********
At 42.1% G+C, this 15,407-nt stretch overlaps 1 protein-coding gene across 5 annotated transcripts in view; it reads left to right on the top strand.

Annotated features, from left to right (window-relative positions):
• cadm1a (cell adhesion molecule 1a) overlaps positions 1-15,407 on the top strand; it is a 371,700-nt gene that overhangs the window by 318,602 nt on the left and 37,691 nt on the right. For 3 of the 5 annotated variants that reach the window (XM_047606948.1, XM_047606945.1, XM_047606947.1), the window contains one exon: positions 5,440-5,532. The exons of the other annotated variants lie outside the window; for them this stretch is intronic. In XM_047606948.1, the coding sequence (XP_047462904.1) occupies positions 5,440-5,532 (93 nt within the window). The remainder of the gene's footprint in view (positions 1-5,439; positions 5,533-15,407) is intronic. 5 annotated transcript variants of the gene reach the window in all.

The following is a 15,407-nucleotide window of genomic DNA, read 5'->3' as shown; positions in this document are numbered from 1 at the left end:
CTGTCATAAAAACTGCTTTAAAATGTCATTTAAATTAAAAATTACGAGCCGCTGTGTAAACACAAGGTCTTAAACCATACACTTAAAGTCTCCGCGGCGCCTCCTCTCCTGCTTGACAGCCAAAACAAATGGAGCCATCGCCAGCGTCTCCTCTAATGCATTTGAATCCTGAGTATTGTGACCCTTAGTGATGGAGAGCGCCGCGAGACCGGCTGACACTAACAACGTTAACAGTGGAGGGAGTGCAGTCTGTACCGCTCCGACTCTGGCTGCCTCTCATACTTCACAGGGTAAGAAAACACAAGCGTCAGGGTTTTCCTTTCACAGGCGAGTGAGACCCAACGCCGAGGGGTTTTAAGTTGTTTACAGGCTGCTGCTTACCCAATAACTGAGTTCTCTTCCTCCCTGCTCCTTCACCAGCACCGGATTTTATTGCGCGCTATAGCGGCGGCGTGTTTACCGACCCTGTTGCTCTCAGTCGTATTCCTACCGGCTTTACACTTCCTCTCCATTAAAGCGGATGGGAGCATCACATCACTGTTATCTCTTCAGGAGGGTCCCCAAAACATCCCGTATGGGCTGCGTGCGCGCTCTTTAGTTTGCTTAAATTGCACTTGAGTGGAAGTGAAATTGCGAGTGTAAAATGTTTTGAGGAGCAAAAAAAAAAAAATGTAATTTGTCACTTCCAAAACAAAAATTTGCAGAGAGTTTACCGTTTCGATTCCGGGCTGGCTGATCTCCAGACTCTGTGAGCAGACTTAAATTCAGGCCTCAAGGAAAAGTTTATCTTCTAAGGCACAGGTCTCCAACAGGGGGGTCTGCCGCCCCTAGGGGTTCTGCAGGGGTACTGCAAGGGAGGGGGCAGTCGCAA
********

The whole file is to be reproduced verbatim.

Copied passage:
At 42.1% G+C, this 15,407-nt stretch overlaps 1 protein-coding gene across 5 annotated transcripts in view; it reads left to right on the top strand.

Annotated features, from left to right (window-relative positions):
• cadm1a (cell adhesion molecule 1a) overlaps positions 1-15,407 on the top strand; it is a 371,700-nt gene that overhangs the window by 318,602 nt on the left and 37,691 nt on the right. For 3 of the 5 annotated variants that reach the window (XM_047606948.1, XM_047606945.1, XM_047606947.1), the window contains one exon: positions 5,440-5,532. The exons of the other annotated variants lie outside the window; for them this stretch is intronic. In XM_047606948.1, the coding sequence (XP_047462904.1) occupies positions 5,440-5,532 (93 nt within the window). The remainder of the gene's footprint in view (positions 1-5,439; positions 5,533-15,407) is intronic. 5 annotated transcript variants of the gene reach the window in all.

The following is a 15,407-nucleotide window of genomic DNA, read 5'->3' as shown; positions in this document are numbered from 1 at the left end:
CTGTCATAAAAACTGCTTTAAAATGTCATTTAAATTAAAAATTACGAGCCGCTGTGTAAACACAAGGTCTTAAACCATACACTTAAAGTCTCCGCGGCGCCTCCTCTCCTGCTTGACAGCCAAAACAAATGGAGCCATCGCCAGCGTCTCCTCTAATGCATTTGAATCCTGAGTATTGTGACCCTTAGTGATGGAGAGCGCCGCGAGACCGGCTGACACTAACAACGTTAACAGTGGAGGGAGTGCAGTCTGTACCGCTCCGACTCTGGCTGCCTCTCATACTTCACAGGGTAAGAAAACACAAGCGTCAGGGTTTTCCTTTCACAGGCGAGTGAGACCCAACGCCGAGGGGTTTTAAGTTGTTTACAGGCTGCTGCTTACCCAATAACTGAGTTCTCTTCCTCCCTGCTCCTTCACCAGCACCGGATTTTATTGCGCGCTATAGCGGCGGCGTGTTTACCGACCCTGTTGCTCTCAGTCGTATTCCTACCGGCTTTACACTTCCTCTCCATTAAAGCGGATGGGAGCATCACATCACTGTTATCTCTTCAGGAGGGTCCCCAAAACATCCCGTATGGGCTGCGTGCGCGCTCTTTAGTTTGCTTAAATTGCACTTGAGTGGAAGTGAAATTGCGAGTGTAAAATGTTTTGAGGAGCAAAAAAAAAAAAATGTAATTTGTCACTTCCAAAACAAAAATTTGCAGAGAGTTTACCGTTTCGATTCCGGGCTGGCTGATCTCCAGACTCTGTGAGCAGACTTAAATTCAGGCCTCAAGGAAAAGTTTATCTTCTAAGGCACAGGTCTCCAACAGGGGGGTCTGCCGCCCCTAGGGGTTCTGCAGGGGTACTGCAAGGGAGGGGGCAGTCGCAA